Pam Harrison

October 19, 2011

October 19, 2011 (Montreal, Quebec) — Investigators at the University of Pittsburgh have developed a comparative genome hybridization (CGH) microarray that offers significantly superior resolution and a greater ability to detect chromosome abnormalities than classic chromosome tests for the diagnosis of hematologic malignancies.

Svetlana Yatsenko, MD, associate director of the cytogenetics laboratory, University of Pittsburgh, Pennsylvania, and colleagues developed the custom genome-wide microarray for this purpose. She presented the research here at the 12th International Congress of Human Genetics and the 61st American Society of Human Genetics Annual Meeting.

Oligonucleotide Probes

"Chromosome analysis is a classic and well-established test for the diagnosis of hematologic malignancies, but the resolution of the test is very limited because certain abnormalities in the cancer genome exist beyond the resolution of karyotype analysis," Dr. Yatsenko told Medscape Medical News.

Fluorescence in situ hybridization (FISH) analysis requires knowing where probes need to be applied and what researchers want to test for, "so you have to have a deep understanding of the disease in order to test a particular region for abnormalities," she explained.

In contrast, the customized CGH microarray analysis does not require any knowledge of the disease. It is applied to the whole genome, where it is able to detect abnormalities with a high degree of resolution, well beyond the capabilities of existing techniques. As Dr. Yatsenko noted, this additional genetic information could have significant implications for the subsequent treatment of patients, because knowing exactly what abnormality is involved in the pathogenesis of the malignancy might allow physicians to treat patients differently, improving their chances of disease-free and overall survival.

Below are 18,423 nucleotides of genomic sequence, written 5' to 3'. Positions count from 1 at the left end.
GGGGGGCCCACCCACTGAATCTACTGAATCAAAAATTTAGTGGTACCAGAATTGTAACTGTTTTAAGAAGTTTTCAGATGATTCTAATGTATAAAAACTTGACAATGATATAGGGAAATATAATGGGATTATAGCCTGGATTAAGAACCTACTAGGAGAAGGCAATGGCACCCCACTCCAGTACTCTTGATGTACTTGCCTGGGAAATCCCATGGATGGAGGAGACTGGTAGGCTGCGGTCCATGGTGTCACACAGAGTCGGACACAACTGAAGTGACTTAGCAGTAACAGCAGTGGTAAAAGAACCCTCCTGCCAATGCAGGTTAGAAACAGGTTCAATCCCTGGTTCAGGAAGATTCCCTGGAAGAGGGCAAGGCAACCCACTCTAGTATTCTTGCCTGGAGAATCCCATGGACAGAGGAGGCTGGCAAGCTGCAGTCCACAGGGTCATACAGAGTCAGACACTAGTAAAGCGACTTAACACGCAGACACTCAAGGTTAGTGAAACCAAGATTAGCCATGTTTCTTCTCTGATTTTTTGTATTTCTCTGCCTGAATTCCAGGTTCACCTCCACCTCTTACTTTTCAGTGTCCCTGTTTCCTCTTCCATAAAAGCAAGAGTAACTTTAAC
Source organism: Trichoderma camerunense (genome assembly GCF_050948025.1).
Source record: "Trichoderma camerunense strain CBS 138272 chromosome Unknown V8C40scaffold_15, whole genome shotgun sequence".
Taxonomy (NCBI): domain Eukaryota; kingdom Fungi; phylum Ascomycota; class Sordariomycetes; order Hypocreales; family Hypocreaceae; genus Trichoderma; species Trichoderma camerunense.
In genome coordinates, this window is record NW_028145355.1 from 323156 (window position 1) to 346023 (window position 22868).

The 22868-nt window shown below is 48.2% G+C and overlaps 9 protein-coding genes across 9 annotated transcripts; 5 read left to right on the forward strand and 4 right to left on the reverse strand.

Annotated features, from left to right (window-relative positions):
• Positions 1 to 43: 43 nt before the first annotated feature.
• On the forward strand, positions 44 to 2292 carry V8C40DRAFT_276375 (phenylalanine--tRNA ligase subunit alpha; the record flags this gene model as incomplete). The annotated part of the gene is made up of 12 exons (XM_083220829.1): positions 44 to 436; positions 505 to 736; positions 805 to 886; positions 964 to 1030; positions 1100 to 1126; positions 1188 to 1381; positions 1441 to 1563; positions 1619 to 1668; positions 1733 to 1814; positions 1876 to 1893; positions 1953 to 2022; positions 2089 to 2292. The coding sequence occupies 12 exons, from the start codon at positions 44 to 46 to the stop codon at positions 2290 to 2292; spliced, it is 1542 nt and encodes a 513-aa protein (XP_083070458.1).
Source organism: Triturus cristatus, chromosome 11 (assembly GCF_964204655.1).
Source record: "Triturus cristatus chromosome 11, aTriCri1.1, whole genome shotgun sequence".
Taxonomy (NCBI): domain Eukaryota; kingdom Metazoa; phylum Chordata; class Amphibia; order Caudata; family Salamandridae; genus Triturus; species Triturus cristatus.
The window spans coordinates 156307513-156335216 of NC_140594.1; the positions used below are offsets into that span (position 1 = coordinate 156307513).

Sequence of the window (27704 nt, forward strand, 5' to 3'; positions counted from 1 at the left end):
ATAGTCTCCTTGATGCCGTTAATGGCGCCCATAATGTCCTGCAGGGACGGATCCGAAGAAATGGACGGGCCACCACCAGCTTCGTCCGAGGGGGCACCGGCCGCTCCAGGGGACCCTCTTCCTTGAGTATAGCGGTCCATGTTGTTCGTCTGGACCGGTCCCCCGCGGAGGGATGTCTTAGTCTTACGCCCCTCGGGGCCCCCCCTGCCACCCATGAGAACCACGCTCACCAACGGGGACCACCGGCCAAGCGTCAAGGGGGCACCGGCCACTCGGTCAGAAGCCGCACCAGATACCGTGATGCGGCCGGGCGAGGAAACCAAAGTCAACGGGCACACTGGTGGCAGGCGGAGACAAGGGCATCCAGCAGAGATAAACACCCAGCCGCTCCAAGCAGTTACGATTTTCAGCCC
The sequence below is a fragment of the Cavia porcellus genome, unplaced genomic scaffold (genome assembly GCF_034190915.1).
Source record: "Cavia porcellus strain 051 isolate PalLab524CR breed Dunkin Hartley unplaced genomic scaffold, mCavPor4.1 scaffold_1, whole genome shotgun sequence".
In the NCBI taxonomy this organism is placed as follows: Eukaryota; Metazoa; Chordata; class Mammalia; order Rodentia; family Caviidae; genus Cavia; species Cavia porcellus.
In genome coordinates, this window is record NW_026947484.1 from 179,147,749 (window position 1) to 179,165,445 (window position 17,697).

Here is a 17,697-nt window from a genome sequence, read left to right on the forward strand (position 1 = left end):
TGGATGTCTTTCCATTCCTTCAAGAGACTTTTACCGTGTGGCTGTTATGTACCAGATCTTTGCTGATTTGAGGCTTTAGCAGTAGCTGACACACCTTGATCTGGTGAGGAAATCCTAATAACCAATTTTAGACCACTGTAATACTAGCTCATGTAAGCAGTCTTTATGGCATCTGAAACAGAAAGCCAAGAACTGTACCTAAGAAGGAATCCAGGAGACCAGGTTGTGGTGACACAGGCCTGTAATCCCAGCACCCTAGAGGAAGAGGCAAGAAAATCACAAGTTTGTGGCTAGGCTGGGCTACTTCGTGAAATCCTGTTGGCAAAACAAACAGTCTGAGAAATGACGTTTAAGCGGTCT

The CGH microarray contains 180,000 oligonucleotide probes that can detect chromosome abnormalities — including gains and losses — with an average resolution of 150 kb and an enhanced 5 to 10 kb resolution for 900 genes involved in hematologic carcinogenesis. (In contrast, it is virtually impossible to pick up regions of less than 10 to 15 Mb with classic chromosomal analysis).

The microarray was validated for clinical use by analyzing 20 bone marrow specimens of pediatric and adult leukemias and lymphomas. Specimens had a total of 49 aberrations previously characterized with classic cytogenetic analysis or FISH.

Using the CGH microarray, "we identified 67 acquired copy-number changes of diagnostic or prognostic significance," Dr. Yatsenko reported, as well as 18 of unclear clinical significance and 23 benign copy-number variants. The microarray analysis also revealed pathogenic aberrations not seen with karyotype, FISH, or both in more than half the specimens tested.

Coinvestigator Susanne M. Gollin, PhD, FFACMG, professor of human genetics, otolaryngology, and pathology at the University of Pittsburgh, told Medscape Medical News that the significantly higher resolution made possible by the CGH microarray is an important step forward.

"There are chromosomal gains and losses at the breakpoints of many translocations, as well as other rearrangements in these lesions, that were not detectable by other methods, so this is very exciting," she said. She went on to explain that knowing that there might be deletions or duplications of DNA at these breakpoints could help physicians tailor specific treatment for specific tumors.

"Function may be altered, which has implications not only in disease progression, but also in resistance to treatment," Dr. Gollin said.

Peter vanTuinen, MD, director of the clinical cytogenetic laboratory and associate professor of pathology, Medical College of Wisconsin, Milwaukee, was very interested to hear about the new technology, because he is personally looking for applications of microarray technology for his own lab's exploration of leukemias.

"I was gratified to see that a lot of the rearrangements were detectable by microarray," he told Medscape Medical News. "For those interested in the diagnosis and prognosis of leukemias and other hematologic malignancies, this is an important new microarray."

12th International Congress of Human Genetics (ICHG) and the 61st American Society of Human Genetics (ASHG) Annual Meeting: Abstract 36. Presented October 12, 2011.


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